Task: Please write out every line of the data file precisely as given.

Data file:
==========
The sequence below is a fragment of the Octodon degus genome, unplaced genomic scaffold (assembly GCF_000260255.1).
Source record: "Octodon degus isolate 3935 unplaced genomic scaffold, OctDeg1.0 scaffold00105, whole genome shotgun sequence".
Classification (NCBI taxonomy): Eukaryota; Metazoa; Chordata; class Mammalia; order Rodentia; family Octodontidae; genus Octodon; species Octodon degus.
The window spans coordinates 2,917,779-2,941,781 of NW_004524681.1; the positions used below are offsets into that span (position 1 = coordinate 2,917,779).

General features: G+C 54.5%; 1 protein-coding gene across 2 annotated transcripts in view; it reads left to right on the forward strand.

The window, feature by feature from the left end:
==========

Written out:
The sequence below is a fragment of the Octodon degus genome, unplaced genomic scaffold (assembly GCF_000260255.1).
Source record: "Octodon degus isolate 3935 unplaced genomic scaffold, OctDeg1.0 scaffold00105, whole genome shotgun sequence".
Classification (NCBI taxonomy): Eukaryota; Metazoa; Chordata; class Mammalia; order Rodentia; family Octodontidae; genus Octodon; species Octodon degus.
The window spans coordinates 2,917,779-2,941,781 of NW_004524681.1; the positions used below are offsets into that span (position 1 = coordinate 2,917,779).

General features: G+C 54.5%; 1 protein-coding gene across 2 annotated transcripts in view; it reads left to right on the forward strand.

The window, feature by feature from the left end: